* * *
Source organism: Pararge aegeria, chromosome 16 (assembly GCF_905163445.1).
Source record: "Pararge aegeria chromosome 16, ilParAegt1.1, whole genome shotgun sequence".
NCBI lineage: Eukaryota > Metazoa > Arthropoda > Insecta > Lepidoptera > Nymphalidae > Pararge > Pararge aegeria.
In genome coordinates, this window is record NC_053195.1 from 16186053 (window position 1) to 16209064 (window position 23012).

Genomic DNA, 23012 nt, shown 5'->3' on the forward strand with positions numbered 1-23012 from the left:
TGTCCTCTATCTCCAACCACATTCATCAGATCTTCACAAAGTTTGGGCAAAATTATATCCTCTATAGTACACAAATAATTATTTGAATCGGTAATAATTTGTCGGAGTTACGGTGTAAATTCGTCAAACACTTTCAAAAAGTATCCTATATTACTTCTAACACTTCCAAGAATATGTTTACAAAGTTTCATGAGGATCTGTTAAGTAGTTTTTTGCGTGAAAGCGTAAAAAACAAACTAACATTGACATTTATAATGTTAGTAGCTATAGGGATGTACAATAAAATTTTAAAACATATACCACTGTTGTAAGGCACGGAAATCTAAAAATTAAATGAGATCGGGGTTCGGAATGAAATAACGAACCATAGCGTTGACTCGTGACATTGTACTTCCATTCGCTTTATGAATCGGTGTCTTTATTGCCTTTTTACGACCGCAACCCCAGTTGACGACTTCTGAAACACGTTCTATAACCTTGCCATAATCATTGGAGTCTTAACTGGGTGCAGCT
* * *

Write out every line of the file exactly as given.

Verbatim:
Source organism: Pararge aegeria, chromosome 16 (assembly GCF_905163445.1).
Source record: "Pararge aegeria chromosome 16, ilParAegt1.1, whole genome shotgun sequence".
NCBI lineage: Eukaryota > Metazoa > Arthropoda > Insecta > Lepidoptera > Nymphalidae > Pararge > Pararge aegeria.
In genome coordinates, this window is record NC_053195.1 from 16186053 (window position 1) to 16209064 (window position 23012).

Genomic DNA, 23012 nt, shown 5'->3' on the forward strand with positions numbered 1-23012 from the left:
TGTCCTCTATCTCCAACCACATTCATCAGATCTTCACAAAGTTTGGGCAAAATTATATCCTCTATAGTACACAAATAATTATTTGAATCGGTAATAATTTGTCGGAGTTACGGTGTAAATTCGTCAAACACTTTCAAAAAGTATCCTATATTACTTCTAACACTTCCAAGAATATGTTTACAAAGTTTCATGAGGATCTGTTAAGTAGTTTTTTGCGTGAAAGCGTAAAAAACAAACTAACATTGACATTTATAATGTTAGTAGCTATAGGGATGTACAATAAAATTTTAAAACATATACCACTGTTGTAAGGCACGGAAATCTAAAAATTAAATGAGATCGGGGTTCGGAATGAAATAACGAACCATAGCGTTGACTCGTGACATTGTACTTCCATTCGCTTTATGAATCGGTGTCTTTATTGCCTTTTTACGACCGCAACCCCAGTTGACGACTTCTGAAACACGTTCTATAACCTTGCCATAATCATTGGAGTCTTAACTGGGTGCAGCT